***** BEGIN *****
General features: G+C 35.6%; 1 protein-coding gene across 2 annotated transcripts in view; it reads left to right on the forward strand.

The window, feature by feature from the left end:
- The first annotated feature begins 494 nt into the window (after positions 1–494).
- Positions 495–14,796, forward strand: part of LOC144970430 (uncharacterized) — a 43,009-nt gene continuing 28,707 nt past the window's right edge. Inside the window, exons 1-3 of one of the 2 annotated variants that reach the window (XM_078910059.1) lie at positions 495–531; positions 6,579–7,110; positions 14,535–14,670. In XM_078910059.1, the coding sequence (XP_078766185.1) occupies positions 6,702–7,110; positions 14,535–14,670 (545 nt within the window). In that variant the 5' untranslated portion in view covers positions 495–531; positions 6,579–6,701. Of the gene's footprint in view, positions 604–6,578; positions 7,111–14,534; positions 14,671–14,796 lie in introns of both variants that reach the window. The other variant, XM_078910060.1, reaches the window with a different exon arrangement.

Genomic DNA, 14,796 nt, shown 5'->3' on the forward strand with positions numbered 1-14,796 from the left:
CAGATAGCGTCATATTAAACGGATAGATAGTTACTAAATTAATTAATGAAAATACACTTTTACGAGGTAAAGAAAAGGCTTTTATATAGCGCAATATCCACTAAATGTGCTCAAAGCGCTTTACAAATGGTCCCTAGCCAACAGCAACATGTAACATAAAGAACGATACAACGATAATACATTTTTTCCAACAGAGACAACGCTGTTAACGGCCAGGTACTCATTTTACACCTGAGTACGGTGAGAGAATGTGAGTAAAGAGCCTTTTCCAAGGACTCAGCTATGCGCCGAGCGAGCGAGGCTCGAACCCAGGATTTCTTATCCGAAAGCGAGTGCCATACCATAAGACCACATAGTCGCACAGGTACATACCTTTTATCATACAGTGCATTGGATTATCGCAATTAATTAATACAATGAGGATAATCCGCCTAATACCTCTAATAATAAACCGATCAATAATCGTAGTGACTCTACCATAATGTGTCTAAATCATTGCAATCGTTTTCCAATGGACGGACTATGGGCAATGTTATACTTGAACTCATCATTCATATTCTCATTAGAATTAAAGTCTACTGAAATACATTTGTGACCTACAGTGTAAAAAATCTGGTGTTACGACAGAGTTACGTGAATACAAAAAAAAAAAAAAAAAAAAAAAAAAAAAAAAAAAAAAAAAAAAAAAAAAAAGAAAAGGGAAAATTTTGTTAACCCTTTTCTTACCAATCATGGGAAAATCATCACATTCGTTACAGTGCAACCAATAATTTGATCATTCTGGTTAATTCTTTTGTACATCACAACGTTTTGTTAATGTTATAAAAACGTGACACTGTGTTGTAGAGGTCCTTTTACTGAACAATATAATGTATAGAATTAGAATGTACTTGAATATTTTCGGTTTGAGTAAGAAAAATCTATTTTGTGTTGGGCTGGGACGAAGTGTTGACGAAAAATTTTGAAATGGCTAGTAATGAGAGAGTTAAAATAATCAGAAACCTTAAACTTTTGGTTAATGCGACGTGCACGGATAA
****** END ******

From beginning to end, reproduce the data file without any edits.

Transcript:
General features: G+C 35.6%; 1 protein-coding gene across 2 annotated transcripts in view; it reads left to right on the forward strand.

The window, feature by feature from the left end:
- The first annotated feature begins 494 nt into the window (after positions 1–494).
- Positions 495–14,796, forward strand: part of LOC144970430 (uncharacterized) — a 43,009-nt gene continuing 28,707 nt past the window's right edge. Inside the window, exons 1-3 of one of the 2 annotated variants that reach the window (XM_078910059.1) lie at positions 495–531; positions 6,579–7,110; positions 14,535–14,670. In XM_078910059.1, the coding sequence (XP_078766185.1) occupies positions 6,702–7,110; positions 14,535–14,670 (545 nt within the window). In that variant the 5' untranslated portion in view covers positions 495–531; positions 6,579–6,701. Of the gene's footprint in view, positions 604–6,578; positions 7,111–14,534; positions 14,671–14,796 lie in introns of both variants that reach the window. The other variant, XM_078910060.1, reaches the window with a different exon arrangement.

Genomic DNA, 14,796 nt, shown 5'->3' on the forward strand with positions numbered 1-14,796 from the left:
CAGATAGCGTCATATTAAACGGATAGATAGTTACTAAATTAATTAATGAAAATACACTTTTACGAGGTAAAGAAAAGGCTTTTATATAGCGCAATATCCACTAAATGTGCTCAAAGCGCTTTACAAATGGTCCCTAGCCAACAGCAACATGTAACATAAAGAACGATACAACGATAATACATTTTTTCCAACAGAGACAACGCTGTTAACGGCCAGGTACTCATTTTACACCTGAGTACGGTGAGAGAATGTGAGTAAAGAGCCTTTTCCAAGGACTCAGCTATGCGCCGAGCGAGCGAGGCTCGAACCCAGGATTTCTTATCCGAAAGCGAGTGCCATACCATAAGACCACATAGTCGCACAGGTACATACCTTTTATCATACAGTGCATTGGATTATCGCAATTAATTAATACAATGAGGATAATCCGCCTAATACCTCTAATAATAAACCGATCAATAATCGTAGTGACTCTACCATAATGTGTCTAAATCATTGCAATCGTTTTCCAATGGACGGACTATGGGCAATGTTATACTTGAACTCATCATTCATATTCTCATTAGAATTAAAGTCTACTGAAATACATTTGTGACCTACAGTGTAAAAAATCTGGTGTTACGACAGAGTTACGTGAATACAAAAAAAAAAAAAAAAAAAAAAAAAAAAAAAAAAAAAAAAAAAAAAAAAAAAGAAAAGGGAAAATTTTGTTAACCCTTTTCTTACCAATCATGGGAAAATCATCACATTCGTTACAGTGCAACCAATAATTTGATCATTCTGGTTAATTCTTTTGTACATCACAACGTTTTGTTAATGTTATAAAAACGTGACACTGTGTTGTAGAGGTCCTTTTACTGAACAATATAATGTATAGAATTAGAATGTACTTGAATATTTTCGGTTTGAGTAAGAAAAATCTATTTTGTGTTGGGCTGGGACGAAGTGTTGACGAAAAATTTTGAAATGGCTAGTAATGAGAGAGTTAAAATAATCAGAAACCTTAAACTTTTGGTTAATGCGACGTGCACGGATAA